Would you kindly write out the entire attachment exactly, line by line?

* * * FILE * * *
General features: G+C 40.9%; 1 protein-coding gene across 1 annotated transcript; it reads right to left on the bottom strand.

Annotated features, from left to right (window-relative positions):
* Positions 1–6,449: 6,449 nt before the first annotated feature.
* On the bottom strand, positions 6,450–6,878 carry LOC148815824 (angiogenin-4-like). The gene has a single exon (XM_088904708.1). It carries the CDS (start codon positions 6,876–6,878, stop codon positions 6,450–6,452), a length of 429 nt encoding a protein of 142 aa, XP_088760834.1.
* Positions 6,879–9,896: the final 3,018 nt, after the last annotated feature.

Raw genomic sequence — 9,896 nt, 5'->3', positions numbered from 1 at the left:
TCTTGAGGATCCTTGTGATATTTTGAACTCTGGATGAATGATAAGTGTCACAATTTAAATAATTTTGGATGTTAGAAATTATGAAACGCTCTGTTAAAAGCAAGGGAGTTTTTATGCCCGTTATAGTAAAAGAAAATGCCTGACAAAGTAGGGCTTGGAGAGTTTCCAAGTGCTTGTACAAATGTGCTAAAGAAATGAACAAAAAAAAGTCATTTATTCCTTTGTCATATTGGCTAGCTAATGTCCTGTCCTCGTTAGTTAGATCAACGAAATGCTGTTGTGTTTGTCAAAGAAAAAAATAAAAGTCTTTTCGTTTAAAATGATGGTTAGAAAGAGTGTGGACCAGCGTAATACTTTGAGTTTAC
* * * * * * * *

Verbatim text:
General features: G+C 40.9%; 1 protein-coding gene across 1 annotated transcript; it reads right to left on the bottom strand.

Annotated features, from left to right (window-relative positions):
* Positions 1–6,449: 6,449 nt before the first annotated feature.
* On the bottom strand, positions 6,450–6,878 carry LOC148815824 (angiogenin-4-like). The gene has a single exon (XM_088904708.1). It carries the CDS (start codon positions 6,876–6,878, stop codon positions 6,450–6,452), a length of 429 nt encoding a protein of 142 aa, XP_088760834.1.
* Positions 6,879–9,896: the final 3,018 nt, after the last annotated feature.

Raw genomic sequence — 9,896 nt, 5'->3', positions numbered from 1 at the left:
TCTTGAGGATCCTTGTGATATTTTGAACTCTGGATGAATGATAAGTGTCACAATTTAAATAATTTTGGATGTTAGAAATTATGAAACGCTCTGTTAAAAGCAAGGGAGTTTTTATGCCCGTTATAGTAAAAGAAAATGCCTGACAAAGTAGGGCTTGGAGAGTTTCCAAGTGCTTGTACAAATGTGCTAAAGAAATGAACAAAAAAAAGTCATTTATTCCTTTGTCATATTGGCTAGCTAATGTCCTGTCCTCGTTAGTTAGATCAACGAAATGCTGTTGTGTTTGTCAAAGAAAAAAATAAAAGTCTTTTCGTTTAAAATGATGGTTAGAAAGAGTGTGGACCAGCGTAATACTTTGAGTTTAC